Cryptocurrencies: The Creation of AI, Aliens or Even the Antichrist?

crytocurrency bitcoin mining
Who is really behind bitcoin and cryptocurrencies? The conspiracies abound. Witthaya Prasongsin/Getty Images

Bitcoin has emerged as the poster child for cryptocurrencies — "invisible" digital money that users send via the internet. In part one of this special two part podcast, Stuff They Don't Want You To Know hosts Ben Bowlin, Matt Frederick and Noel Brown invited fellow HowStuffWorks podcaster, Jonathan Strickland to help explain how bitcoin works. But not only that, they talked about why its price skyrocketed from less than $1,000 in early 2017 to more than $10,000 by early December that year, and again soared after a Senate Banking Committee hearing in February 2018, helping legitimize bitcoin even more.

But what they didn't go into is the dark side of this new digital currency. That's the focus of part two of the podcast. Ben, Matt and Noel sit down again with Jonathan, who helps dissect the conspiracy theories and shady practices surrounding bitcoin and other cryptocurrencies in Cryptocurrency Conspiracies, Part Two.


Bitcoin gained a reputation early on as being the currency of choice for weapons and drug dealers on the dark web, with market websites like Silk Road adopting the currency almost immediately. However, criminals seem to be turning away from bitcoin for things like laundering money and buying illegal goods, because transaction information is transparent to anyone on the bitcoin network — and because law enforcement has begun using software tools to monitor the dealings. But plenty of other cryptocurrencies — known as "zero-proof" currencies — have popped up in its place that don't record transactional details, giving criminals another option to work with.

This means these zero-proof cryptocurrencies could potentially be used for even more unsavory practices, like financing terrorist actions, human trafficking or government black ops. Some think Russia is using cryptocurrency to get around sanctions and to finance hacking and other disruptive actions.

That's where the conspiracies begin. Government involvement and misuse is a big concern in the cryptocurrency community. Some speculate that the National Security Administration or even the CIA actually created bitcoin to get average citizens to trust this new form of money. Then the U.S. government could create a one-world currency system that would allow it to track all purchases and impose inflation and interest rates on a whim.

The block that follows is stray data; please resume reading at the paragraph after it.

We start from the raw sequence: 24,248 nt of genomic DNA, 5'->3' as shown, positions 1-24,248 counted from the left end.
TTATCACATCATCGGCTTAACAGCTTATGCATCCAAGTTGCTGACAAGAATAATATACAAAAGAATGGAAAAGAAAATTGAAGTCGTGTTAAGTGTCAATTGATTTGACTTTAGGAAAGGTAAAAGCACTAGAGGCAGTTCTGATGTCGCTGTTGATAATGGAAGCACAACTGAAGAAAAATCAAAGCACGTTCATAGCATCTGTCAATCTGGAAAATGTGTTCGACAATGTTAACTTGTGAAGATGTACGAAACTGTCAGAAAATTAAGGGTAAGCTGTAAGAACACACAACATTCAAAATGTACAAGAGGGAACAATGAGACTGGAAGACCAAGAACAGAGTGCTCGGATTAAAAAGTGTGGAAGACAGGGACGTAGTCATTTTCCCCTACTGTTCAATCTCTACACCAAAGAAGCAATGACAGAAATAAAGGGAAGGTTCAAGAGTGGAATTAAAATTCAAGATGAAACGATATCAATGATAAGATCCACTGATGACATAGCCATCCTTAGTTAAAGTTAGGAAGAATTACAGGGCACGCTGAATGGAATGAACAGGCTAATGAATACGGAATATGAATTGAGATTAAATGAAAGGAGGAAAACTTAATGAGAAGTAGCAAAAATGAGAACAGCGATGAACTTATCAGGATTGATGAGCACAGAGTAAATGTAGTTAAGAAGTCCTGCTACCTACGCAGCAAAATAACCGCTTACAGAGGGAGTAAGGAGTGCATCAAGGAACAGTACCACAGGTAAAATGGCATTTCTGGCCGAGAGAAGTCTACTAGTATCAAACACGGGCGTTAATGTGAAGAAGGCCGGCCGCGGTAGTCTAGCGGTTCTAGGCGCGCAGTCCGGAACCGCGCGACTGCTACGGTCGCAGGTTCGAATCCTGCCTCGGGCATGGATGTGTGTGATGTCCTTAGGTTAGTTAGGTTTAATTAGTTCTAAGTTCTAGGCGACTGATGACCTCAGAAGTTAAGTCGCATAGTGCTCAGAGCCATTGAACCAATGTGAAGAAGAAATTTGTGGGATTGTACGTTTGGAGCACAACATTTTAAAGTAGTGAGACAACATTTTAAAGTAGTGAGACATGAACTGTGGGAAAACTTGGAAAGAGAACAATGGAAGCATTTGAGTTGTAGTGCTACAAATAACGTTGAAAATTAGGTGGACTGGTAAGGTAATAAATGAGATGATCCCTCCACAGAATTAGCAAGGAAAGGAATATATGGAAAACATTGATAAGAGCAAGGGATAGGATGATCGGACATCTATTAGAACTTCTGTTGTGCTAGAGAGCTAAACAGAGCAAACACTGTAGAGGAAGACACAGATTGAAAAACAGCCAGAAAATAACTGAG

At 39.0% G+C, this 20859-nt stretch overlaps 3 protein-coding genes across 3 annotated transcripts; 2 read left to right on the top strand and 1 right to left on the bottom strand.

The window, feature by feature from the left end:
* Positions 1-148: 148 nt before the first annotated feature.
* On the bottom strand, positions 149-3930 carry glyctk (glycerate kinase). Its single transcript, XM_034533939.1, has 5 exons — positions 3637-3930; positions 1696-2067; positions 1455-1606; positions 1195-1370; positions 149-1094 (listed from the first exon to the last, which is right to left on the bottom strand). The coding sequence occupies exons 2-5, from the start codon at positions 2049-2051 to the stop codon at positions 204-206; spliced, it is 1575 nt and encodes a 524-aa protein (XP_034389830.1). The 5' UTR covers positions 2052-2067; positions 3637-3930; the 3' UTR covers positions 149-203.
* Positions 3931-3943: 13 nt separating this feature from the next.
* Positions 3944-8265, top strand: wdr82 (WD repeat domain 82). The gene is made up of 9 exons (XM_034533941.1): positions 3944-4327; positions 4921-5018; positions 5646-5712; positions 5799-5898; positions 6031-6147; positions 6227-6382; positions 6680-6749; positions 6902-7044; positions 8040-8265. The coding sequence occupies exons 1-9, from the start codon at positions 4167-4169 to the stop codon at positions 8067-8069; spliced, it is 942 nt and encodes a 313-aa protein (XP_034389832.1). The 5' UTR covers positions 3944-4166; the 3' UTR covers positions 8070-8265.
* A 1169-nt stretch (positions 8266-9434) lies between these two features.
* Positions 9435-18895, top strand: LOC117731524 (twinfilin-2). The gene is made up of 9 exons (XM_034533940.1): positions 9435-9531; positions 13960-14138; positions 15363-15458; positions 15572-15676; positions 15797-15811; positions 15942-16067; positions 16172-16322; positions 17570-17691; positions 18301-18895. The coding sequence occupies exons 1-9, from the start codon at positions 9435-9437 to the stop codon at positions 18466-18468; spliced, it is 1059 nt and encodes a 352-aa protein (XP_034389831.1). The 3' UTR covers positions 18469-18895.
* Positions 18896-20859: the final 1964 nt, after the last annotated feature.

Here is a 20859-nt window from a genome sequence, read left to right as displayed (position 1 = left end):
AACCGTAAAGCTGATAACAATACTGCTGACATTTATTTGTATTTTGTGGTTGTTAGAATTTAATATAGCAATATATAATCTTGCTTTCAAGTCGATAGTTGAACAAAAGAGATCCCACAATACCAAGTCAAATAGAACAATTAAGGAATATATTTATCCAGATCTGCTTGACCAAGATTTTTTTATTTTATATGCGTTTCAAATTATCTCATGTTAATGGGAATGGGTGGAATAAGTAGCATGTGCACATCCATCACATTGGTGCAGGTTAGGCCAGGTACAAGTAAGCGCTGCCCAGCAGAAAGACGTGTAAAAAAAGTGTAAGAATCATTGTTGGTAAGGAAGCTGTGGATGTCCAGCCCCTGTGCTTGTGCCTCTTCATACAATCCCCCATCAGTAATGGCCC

It is true that the identity of the person who invented bitcoin is a source of speculation. Nobody knows the real person behind the pseudonym Satoshi Nakamoto, the individual who published the white paper detailing bitcoin's design. Everyone from Elon Musk to 64-year-old Dorian S. Nakamoto of California has been suspected of being the Satoshi Nakamoto.

Others think bitcoin and cryptocurrency is more likely the work of computer programmers, perhaps United States cryptographers working under government orders. They think they kno best how to mine dogecoin with their large search and tech-savviness. But the conspiracies don't stop there. Some believe the blockchain technology responsible for bitcoin was actually created by artificial intelligence or even aliens, or that it's even a sign of the Mark of the Beast and therefore signifies the end of times.

Some of these theories are hard to quash because plenty of verifiable stories — namely those alleging theft, laundering and insider trading — plague cryptocurrencies. But what do Ben, Noel, Matt, and Jonathan think about the other wild ideas surrounding bitcoin and other cryptocurrencies? Do they think AI, aliens or even the Antichrist are behind this digital money? You'll have to listen to all of part two of the podcast to hear their thoughts and let them guide you through the silly — and the scary — twists and turns that are cryptocurrency.